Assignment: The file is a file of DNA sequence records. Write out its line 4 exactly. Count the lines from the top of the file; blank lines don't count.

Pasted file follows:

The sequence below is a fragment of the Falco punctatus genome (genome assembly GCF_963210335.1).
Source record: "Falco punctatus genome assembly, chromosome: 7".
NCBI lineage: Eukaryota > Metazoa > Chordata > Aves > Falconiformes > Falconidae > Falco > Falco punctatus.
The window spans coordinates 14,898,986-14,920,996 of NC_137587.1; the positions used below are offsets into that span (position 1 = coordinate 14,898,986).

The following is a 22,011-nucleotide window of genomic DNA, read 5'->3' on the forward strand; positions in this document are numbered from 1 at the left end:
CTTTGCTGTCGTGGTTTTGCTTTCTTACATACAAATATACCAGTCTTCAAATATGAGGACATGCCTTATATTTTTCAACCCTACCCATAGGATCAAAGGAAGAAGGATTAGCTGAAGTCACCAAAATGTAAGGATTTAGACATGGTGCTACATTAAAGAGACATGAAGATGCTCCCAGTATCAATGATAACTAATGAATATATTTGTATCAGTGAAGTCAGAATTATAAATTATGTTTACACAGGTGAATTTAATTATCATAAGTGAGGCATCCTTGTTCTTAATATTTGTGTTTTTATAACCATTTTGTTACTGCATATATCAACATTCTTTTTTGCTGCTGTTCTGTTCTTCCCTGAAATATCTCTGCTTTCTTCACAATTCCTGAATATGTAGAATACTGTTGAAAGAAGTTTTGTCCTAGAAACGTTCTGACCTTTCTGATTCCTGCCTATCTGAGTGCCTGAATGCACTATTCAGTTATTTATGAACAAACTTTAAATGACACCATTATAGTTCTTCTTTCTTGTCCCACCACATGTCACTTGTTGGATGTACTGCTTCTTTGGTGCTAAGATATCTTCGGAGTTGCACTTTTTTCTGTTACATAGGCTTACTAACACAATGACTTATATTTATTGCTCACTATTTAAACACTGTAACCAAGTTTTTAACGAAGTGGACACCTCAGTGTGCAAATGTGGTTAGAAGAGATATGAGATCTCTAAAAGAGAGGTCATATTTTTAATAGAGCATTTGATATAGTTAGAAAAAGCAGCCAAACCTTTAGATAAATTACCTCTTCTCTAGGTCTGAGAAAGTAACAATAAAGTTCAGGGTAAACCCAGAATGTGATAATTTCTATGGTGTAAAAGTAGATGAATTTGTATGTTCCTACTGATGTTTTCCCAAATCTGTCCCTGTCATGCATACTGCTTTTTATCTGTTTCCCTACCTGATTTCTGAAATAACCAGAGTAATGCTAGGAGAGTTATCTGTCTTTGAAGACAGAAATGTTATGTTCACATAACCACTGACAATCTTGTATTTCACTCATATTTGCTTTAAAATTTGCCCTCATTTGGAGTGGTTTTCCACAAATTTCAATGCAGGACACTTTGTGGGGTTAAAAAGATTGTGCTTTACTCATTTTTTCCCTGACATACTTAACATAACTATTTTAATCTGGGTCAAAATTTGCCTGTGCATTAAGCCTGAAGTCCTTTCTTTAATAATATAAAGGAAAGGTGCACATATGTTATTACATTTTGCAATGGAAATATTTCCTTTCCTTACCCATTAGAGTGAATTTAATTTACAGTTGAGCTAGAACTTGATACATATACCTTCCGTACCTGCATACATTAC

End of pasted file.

The window spans coordinates 14,898,986-14,920,996 of NC_137587.1; the positions used below are offsets into that span (position 1 = coordinate 14,898,986).